When Death of a Salesman opened in 1949 there was a newspaper cartoon of a couple leaving after the show; the husband turns to his wife and says, “I’ll get you for this!” And it’s true: people rarely have a good time watching Death of a Salesman. A play about failure and death and how very frail we all are is depressing; unless we see those qualities as essential to life. We’re unused to seeing our frayed edges and our worry as part of us. They’re meant to exist off-stage (where no-one can see). Synecdoche, New York begins with a production of Death of a Salesman. Both see beauty in our fears for our lives.
Philip Seymour Hoffman plays a theatre director who acts like he’s dying. His wife is leaving him. He’s losing track of time. Unexplained ailments keep afflicting him. He wants to be loved and to put an end to his troubles. But his troubles have no end. They start, stop, and start again. In-between there are successes. But who has these successes if he is – at heart – sick all the time? He decides to start a giant theatre project where he will recreate his entire life on stage; hire an actor to play himself. Maybe if he could see his life from outside… No good, no change. He tries anyway. The movie celebrates his efforts, and the muddled result.
There’s a line from Death of a Salesman that I’ll bet (Synecdoche’s writer/director) Charlie Kaufman has underlined: “Attention must be finally paid to such a person.” God knows there aren’t many movie heroes like the ones Charlie Kaufman writes. Guys in movies aren’t meant to get sick, or go bald, or be bad in bed. Hollywood deals in he-men, not men who worry. But in all Kaufman’s scripts (Being John Malkovich, Adaptation, Eternal Sunshine of the Spotless Mind), besides their curlicue shape and watercolour reality, the signature touch is human frailty. His characters might come unstuck by their mistakes, but we all share their vulnerability.
Can women understand life as Kaufman sees it more easily than men? Synecdoche has such a large (and illustrious) female cast; there must be something they all see in the writing. Each woman exists (in the movie) to either comfort or humiliate Philip Seymour Hoffman. Catherine Keener is his selfish, brilliant, not-all-bad ex-wife. Samantha Morton is a coquettish object of desire. Hope Davis is a self-help Nazi. Michelle Williams is an actress who literally takes her work to bed. They’re written to try to help us understand Hoffman, but it’s in his baffled search for his daughter that shows him best. Keener takes her away from Hoffman when she’s four, and in a dramatic conceit he keeps track of her through her diary. One of the sweetest, saddest moments in Synecdoche is her last entry: “…One reflects on things past. A game we once played. Pretend we’re faeries. We fight each other and I say, “Now I have to die.” And then you say, “But I’ll miss you.” And I say, “But I have to.”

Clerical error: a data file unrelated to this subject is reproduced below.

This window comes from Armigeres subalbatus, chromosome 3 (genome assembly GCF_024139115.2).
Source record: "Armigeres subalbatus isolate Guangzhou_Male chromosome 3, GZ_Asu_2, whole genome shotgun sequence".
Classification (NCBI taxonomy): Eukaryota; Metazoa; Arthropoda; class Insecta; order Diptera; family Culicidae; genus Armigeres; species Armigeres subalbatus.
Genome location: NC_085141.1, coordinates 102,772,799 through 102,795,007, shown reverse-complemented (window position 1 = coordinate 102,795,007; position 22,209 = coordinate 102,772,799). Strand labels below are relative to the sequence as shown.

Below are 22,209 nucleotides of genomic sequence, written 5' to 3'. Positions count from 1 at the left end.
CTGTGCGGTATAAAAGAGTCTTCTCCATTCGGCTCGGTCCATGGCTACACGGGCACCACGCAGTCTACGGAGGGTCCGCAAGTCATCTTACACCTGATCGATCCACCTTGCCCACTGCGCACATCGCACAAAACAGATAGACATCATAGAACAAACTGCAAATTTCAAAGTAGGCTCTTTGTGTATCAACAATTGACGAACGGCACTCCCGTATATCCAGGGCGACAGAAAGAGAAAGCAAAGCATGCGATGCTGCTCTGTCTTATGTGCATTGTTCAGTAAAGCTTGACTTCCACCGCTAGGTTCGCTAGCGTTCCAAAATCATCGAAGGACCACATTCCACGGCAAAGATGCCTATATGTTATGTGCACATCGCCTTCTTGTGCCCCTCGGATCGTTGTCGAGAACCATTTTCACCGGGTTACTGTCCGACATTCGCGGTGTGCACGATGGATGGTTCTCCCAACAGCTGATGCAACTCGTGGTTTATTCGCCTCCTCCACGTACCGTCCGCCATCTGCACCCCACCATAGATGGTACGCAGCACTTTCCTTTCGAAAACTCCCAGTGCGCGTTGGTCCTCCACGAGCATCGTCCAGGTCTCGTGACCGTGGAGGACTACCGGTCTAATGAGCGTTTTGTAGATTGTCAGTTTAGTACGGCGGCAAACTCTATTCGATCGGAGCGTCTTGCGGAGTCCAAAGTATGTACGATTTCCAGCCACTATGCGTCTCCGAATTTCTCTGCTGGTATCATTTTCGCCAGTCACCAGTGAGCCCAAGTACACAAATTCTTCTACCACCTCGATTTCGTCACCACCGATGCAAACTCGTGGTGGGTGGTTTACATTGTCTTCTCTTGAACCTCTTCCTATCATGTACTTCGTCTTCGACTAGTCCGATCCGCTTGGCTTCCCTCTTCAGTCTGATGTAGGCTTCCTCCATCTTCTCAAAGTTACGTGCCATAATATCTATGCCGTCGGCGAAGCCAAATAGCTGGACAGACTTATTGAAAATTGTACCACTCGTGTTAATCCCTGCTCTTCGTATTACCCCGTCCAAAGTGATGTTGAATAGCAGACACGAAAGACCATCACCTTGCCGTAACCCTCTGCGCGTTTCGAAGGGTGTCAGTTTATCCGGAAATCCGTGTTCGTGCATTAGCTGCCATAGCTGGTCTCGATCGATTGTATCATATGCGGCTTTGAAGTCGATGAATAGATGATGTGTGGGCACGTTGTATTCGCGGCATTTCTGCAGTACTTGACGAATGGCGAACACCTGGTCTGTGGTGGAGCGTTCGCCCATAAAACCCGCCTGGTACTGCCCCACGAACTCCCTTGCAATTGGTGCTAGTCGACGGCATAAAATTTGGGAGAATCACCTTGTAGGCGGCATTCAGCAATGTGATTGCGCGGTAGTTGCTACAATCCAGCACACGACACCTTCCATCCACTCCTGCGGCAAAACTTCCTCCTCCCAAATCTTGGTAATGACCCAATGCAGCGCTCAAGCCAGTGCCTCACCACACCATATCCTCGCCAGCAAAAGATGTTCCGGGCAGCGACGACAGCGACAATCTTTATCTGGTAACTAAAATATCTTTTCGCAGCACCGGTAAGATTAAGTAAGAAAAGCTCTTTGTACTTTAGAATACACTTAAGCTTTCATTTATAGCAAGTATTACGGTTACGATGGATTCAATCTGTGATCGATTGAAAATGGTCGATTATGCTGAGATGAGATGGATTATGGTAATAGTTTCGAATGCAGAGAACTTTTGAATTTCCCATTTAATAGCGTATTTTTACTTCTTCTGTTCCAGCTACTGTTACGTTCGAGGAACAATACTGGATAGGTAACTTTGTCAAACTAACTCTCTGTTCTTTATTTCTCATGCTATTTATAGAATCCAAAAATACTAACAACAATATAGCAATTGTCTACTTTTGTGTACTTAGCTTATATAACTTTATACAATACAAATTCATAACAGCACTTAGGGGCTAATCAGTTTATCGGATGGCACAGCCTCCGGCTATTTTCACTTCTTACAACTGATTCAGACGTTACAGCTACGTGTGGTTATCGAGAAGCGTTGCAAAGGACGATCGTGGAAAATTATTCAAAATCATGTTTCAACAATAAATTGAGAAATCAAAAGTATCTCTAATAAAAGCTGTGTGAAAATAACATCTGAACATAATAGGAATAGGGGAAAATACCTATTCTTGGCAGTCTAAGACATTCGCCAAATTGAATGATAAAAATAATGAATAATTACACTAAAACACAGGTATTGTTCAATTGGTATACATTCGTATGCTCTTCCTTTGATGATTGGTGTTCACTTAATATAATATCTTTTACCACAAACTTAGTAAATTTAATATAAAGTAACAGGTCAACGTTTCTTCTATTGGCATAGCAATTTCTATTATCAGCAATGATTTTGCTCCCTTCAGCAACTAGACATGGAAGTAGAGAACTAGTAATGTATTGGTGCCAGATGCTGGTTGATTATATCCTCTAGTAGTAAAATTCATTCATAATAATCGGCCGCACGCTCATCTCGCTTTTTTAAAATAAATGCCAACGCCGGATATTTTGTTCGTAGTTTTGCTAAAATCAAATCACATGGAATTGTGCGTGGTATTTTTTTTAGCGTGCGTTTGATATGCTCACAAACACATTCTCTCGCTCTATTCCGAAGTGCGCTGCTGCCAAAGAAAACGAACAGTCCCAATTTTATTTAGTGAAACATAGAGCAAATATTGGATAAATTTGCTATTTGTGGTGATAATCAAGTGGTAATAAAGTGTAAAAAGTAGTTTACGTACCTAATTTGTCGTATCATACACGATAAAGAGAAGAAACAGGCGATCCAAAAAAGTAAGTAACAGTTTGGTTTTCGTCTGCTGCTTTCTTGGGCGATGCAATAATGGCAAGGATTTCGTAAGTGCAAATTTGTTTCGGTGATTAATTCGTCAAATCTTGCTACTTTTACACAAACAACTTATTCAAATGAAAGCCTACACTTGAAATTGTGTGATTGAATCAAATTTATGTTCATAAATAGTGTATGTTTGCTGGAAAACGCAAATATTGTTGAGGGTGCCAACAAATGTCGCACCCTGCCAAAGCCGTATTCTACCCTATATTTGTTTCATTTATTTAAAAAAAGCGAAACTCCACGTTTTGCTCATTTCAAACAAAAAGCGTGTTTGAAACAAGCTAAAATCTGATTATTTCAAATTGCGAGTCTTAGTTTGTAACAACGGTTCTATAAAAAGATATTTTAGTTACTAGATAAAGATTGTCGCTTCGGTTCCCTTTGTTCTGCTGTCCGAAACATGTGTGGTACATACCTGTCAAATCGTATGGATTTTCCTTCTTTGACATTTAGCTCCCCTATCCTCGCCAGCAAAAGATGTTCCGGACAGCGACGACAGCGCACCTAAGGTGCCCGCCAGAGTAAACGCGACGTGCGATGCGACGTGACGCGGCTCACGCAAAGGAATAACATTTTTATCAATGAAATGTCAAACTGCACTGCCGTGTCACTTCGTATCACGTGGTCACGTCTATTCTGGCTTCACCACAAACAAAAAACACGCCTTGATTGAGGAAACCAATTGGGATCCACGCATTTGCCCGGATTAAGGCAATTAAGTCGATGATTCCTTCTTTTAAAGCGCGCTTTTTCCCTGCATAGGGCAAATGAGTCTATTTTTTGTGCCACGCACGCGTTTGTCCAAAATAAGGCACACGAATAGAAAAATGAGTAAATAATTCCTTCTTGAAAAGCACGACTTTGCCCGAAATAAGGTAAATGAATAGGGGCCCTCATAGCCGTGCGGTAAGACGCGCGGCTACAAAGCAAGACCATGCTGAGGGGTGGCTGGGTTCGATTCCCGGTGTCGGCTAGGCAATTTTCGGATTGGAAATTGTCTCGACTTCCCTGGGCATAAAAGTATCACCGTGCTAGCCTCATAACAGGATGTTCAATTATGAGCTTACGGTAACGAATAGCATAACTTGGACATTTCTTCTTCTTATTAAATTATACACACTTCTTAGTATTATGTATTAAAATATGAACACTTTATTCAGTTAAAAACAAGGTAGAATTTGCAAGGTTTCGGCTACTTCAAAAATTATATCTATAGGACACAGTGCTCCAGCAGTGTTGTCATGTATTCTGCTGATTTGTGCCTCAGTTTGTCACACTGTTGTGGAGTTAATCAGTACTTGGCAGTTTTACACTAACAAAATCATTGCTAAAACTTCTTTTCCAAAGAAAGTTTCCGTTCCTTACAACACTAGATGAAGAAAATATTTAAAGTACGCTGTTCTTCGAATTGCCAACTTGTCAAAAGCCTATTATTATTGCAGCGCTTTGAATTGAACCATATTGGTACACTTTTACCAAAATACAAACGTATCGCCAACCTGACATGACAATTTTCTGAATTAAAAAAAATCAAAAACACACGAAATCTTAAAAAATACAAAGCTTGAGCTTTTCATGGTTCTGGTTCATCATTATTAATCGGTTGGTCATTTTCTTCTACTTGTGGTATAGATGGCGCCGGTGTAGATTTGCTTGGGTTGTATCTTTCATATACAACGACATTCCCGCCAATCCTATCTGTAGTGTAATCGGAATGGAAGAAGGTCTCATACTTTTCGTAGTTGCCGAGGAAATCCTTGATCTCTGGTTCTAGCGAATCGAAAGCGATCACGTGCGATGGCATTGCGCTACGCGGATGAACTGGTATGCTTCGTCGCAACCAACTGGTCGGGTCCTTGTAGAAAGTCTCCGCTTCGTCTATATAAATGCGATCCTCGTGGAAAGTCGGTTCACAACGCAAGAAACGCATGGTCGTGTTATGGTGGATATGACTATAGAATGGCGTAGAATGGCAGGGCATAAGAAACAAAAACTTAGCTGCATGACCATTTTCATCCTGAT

People ask of the movie: what’s real and what’s fantasy? Morton buys a house that’s permanently on fire. The petals of a rose tattoo fall off. Hoffman stages rehearsals that last for twenty years. Does it matter what’s real? If it does, then take heart: the people are real. Isn’t that the real question? When we ask what’s real, we’re really asking: will you laugh at me for caring? But Synecdoche, New York will only wrong-foot those who mistake Charlie Kaufman’s intentions.
When Philip Seymour Hoffman firsts sees his massive theatre, he says it would be good for staging King Lear. Like Lear, Synecdoche is a loving warning. It says: we’re all vulnerable. We think we know who we are and how we’ll respond in every situation, but we only know what’s gone before; anything truly new is always daunting. If it’s illness: we might panic, give in to fear, succumb. If it’s love: we might doubt the feeling, or allow doubts about ourselves to usurp love. But everyone has these fears. Take heart. You are not alone. Synecdoche, New York ends where we all end, finally. But before it ends, there’s life.